Queen to judge in design row

July 26, 2002

A rising star of haute couture will ask the Queen to adjudicate on claims that his career has been damaged by unfair treatment at the hands of a top design college, writes Phil Baty.

Jan Bertelsen, whose one-off dresses have sold for as much as £17,000 and have featured in Hello! magazine, was banned from last year's Ravensbourne College graduate fashion week show. He also received only a third-class degree despite plaudits from top international fashion houses.

He will ask the Privy Council, acting on behalf of the Queen as Ravensbourne's visitor, to examine his allegations that he was treated unfairly and then victimised for complaining.

The THES reported a year ago that Mr Bertelsen attempted to hijack the fashion-week show in East London to highlight his concerns about his exclusion by staging his own impromptu show, complete with models. He was ejected by security guards.

Mr Bertelsen, who last month launched a range of men's underwear at a show in London's St Katherine's Dock, was also threatened with legal action by the college's lawyers for circulating leaflets at the time alleging unfair treatment. Shortly after the debacle, he was awarded a third-class honours degree.

In his petition to the Queen, Mr Bertelsen is claiming compensation for the £10,000 that he says he spent preparing pieces for the fashion week show. He is asking for his degree result to be re-assessed.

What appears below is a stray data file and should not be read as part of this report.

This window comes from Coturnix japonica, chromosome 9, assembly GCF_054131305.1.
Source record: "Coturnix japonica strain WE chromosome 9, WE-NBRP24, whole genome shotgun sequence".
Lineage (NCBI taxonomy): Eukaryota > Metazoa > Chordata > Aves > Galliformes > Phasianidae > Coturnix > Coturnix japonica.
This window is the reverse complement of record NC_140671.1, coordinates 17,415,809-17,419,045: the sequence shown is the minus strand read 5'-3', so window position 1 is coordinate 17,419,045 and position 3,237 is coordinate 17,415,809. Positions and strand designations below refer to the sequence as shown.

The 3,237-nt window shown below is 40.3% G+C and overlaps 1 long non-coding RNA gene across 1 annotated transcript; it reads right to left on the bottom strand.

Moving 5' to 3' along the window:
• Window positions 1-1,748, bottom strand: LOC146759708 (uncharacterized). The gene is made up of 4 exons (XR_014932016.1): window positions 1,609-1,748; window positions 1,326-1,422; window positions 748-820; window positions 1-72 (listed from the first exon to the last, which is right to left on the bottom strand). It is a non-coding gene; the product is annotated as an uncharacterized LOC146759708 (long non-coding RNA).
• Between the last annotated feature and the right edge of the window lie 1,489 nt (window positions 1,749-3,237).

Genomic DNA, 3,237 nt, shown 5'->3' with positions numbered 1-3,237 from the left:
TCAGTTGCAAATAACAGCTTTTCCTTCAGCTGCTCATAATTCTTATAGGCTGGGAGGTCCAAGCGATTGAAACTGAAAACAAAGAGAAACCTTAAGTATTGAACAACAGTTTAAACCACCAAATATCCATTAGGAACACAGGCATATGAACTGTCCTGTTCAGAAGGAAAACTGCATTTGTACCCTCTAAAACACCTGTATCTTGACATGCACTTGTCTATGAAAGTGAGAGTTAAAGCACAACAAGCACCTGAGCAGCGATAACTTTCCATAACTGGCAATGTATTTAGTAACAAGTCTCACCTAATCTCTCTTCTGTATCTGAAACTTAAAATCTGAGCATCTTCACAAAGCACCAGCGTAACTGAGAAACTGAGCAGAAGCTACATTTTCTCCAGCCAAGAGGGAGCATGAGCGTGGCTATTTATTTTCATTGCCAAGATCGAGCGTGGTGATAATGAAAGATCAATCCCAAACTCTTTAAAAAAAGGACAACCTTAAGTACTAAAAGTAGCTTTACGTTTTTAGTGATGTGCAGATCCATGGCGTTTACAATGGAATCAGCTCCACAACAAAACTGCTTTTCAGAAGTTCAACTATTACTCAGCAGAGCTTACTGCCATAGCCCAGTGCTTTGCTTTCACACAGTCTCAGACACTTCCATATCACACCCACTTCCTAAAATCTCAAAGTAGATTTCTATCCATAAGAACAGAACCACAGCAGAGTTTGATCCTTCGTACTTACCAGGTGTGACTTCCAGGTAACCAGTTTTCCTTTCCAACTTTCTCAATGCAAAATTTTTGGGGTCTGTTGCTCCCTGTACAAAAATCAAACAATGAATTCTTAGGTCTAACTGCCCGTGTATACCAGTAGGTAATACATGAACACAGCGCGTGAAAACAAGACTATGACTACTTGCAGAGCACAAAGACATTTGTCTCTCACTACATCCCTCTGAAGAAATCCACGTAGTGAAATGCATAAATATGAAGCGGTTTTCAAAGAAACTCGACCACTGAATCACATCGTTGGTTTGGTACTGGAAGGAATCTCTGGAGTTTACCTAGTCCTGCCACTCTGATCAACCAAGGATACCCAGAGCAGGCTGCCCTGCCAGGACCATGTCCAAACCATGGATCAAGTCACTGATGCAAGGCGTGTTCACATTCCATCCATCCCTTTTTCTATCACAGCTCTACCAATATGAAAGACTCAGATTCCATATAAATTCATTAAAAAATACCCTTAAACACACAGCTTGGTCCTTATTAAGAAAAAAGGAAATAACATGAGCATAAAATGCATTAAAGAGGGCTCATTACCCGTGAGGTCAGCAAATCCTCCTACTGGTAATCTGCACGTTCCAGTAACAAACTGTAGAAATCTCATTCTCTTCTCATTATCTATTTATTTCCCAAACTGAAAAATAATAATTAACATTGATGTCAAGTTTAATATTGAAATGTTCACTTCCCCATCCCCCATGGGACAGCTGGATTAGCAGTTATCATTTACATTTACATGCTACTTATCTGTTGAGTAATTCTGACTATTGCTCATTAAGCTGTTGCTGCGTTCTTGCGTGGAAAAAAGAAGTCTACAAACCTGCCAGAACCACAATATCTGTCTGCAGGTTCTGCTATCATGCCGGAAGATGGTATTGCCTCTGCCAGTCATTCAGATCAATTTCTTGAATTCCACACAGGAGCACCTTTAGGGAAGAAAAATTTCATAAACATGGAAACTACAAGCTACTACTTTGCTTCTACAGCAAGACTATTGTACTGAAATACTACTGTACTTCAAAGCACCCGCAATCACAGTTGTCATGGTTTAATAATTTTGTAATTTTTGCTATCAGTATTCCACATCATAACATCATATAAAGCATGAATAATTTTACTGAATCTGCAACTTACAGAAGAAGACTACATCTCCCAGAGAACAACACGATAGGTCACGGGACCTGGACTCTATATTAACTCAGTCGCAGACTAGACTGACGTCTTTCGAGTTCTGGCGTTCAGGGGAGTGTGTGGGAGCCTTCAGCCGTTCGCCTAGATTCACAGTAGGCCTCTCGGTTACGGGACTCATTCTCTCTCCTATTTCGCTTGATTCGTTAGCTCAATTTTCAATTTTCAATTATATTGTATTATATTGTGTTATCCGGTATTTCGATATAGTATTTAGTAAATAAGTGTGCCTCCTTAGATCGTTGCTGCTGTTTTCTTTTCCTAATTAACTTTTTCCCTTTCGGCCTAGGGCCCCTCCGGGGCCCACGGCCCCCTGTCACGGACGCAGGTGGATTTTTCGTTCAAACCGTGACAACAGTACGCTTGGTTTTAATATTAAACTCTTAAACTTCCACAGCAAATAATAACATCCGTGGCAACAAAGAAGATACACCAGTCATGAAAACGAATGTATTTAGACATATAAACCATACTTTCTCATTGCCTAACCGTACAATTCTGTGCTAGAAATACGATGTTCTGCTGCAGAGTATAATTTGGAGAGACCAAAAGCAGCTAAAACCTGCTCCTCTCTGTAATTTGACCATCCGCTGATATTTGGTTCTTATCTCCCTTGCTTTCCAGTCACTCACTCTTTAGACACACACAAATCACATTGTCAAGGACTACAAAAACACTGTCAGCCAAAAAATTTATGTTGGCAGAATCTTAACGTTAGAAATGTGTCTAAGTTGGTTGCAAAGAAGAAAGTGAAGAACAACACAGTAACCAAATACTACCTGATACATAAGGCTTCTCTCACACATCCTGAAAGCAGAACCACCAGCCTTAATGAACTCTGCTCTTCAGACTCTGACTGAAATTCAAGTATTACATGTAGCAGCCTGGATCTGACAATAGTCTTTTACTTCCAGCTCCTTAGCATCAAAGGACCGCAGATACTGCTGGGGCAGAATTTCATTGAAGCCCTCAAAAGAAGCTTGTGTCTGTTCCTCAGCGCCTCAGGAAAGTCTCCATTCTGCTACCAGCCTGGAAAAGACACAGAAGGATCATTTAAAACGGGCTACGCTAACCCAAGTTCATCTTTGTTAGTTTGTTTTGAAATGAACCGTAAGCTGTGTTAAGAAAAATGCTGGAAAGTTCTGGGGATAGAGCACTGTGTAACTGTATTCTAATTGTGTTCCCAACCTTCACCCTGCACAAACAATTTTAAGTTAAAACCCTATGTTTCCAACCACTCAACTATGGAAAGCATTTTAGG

The college says it rejected him for the show because he failed to meet the entry criteria. He says he was in Denmark over the Easter break at the time students were told about them.

Mr Bertelsen says that when he tried to complain about being excluded from the show, he was denied access to the university's complaints procedures.

The university says he failed to access properly the university's procedures because he had already engaged a lawyer. Mr Bertelsen says there was nothing in the rules to prevent him using a lawyer.

Although there is no legal route to challenge the college's assessment decisions, which were verified by an external examiner, Mr Bertelsen claims it was unfair that three members of staff to whom he had complained had a significant role in assessing his work.

The university said he deserved third-class honours, but Mr Bertelsen has had positive assessments for the same work from prominent fashion houses.

A designer for Philip Hockley in London said the pieces she was shown were "executed professionally" with impressive "workmanship and materials".

Mr Bertelsen said: "Not being able to show at fashion week is a great setback to a new career, and the college's reaction to my concerns has made me more determined to pursue the matter."

The college said: "This matter has been fully investigated both through Ravensbourne's appeal procedures and through the University of Sussex's own procedures. Both have concluded that there is no case to answer and that both the final degree assessment and the subsequent investigation were carried out properly."

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